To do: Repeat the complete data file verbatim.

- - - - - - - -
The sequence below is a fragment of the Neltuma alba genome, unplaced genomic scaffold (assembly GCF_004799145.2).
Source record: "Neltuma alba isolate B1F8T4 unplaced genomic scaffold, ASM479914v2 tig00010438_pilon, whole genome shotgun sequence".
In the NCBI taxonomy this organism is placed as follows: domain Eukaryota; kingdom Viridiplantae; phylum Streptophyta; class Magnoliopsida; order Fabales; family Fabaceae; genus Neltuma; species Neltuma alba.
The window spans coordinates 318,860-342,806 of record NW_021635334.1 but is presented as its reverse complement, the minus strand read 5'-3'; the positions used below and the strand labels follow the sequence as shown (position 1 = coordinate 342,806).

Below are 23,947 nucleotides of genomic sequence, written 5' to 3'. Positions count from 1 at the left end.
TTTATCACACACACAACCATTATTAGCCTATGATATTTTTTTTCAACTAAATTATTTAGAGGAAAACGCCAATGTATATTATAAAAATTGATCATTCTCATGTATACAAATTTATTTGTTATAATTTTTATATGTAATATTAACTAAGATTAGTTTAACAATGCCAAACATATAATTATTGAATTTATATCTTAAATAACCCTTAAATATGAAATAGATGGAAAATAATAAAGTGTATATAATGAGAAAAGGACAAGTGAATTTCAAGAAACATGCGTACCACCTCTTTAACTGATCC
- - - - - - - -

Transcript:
The sequence below is a fragment of the Neltuma alba genome, unplaced genomic scaffold (assembly GCF_004799145.2).
Source record: "Neltuma alba isolate B1F8T4 unplaced genomic scaffold, ASM479914v2 tig00010438_pilon, whole genome shotgun sequence".
In the NCBI taxonomy this organism is placed as follows: domain Eukaryota; kingdom Viridiplantae; phylum Streptophyta; class Magnoliopsida; order Fabales; family Fabaceae; genus Neltuma; species Neltuma alba.
The window spans coordinates 318,860-342,806 of record NW_021635334.1 but is presented as its reverse complement, the minus strand read 5'-3'; the positions used below and the strand labels follow the sequence as shown (position 1 = coordinate 342,806).

Below are 23,947 nucleotides of genomic sequence, written 5' to 3'. Positions count from 1 at the left end.
TTTATCACACACACAACCATTATTAGCCTATGATATTTTTTTTCAACTAAATTATTTAGAGGAAAACGCCAATGTATATTATAAAAATTGATCATTCTCATGTATACAAATTTATTTGTTATAATTTTTATATGTAATATTAACTAAGATTAGTTTAACAATGCCAAACATATAATTATTGAATTTATATCTTAAATAACCCTTAAATATGAAATAGATGGAAAATAATAAAGTGTATATAATGAGAAAAGGACAAGTGAATTTCAAGAAACATGCGTACCACCTCTTTAACTGATCC